Background: Established renal failure in diabetes is associated with a high incidence of foot ulcers and gangrene, and these are major causes of morbidity and mortality. It has been suggested that this problem is particularly associated with the onset of renal replacement therapy, and since there is evidence that haemodialysis causes hypoxaemia, we have undertaken a pilot study to determine the effect of haemodialysis on lower limb transcutaneous oxygen tension (TcpO2).
Methods: TcpO2 was measured on the dorsum of the foot through a single dialysis treatment and over the succeeding 4 h using a transcutaneous monitor (TCM400/3, Radiometer Ltd, Copenhagen, Denmark).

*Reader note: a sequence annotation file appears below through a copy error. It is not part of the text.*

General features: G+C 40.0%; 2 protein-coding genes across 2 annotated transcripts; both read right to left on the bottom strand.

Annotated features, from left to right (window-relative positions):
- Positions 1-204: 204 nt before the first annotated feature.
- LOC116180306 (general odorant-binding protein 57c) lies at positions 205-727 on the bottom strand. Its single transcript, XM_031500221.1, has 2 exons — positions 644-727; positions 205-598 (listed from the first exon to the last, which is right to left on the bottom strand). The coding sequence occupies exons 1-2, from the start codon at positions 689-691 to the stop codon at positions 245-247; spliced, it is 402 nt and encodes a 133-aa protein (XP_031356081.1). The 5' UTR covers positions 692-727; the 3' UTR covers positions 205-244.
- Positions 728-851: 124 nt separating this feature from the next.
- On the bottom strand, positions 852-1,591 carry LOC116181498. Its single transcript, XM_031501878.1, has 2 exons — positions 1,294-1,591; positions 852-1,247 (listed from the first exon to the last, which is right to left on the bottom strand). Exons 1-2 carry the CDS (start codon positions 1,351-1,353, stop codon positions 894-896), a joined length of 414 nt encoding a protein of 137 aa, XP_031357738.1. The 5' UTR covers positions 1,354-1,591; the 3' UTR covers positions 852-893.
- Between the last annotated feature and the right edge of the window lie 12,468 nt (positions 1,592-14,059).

Results: The median age (range) of the 10 (7 male) participants was 73 (58-83) years. The median duration of diabetes was 16.5 (7-30) years and that of dialysis treatment 29 (10-88) months. The median (range) baseline TcpO2 on the dorsum of the foot was 54.5 (51-77) mmHg and 54.0 (24-87) at the end of dialysis. Median TcpO2 at 1, 2 and 4 h after the end of dialysis was 50.0 (33-81), 49.0 (24-78) and 47.0 (20-78) mmHg. Analysis by ANOVA suggested a trend towards a difference between median TcpO2 concentrations at different time points (F(1.752, 15.765) = 3.359, P = 0.066).
Conclusions: The data identified a trend towards a fall in lower limb TcpO2, and that this fall continued for at least 4 h after the end of treatment. Dialysis-associated lower limb hypoxia may be a factor leading to the increased incidence of critical limb ischaemia in this group and further work is needed to define its cause and implications for clinical care.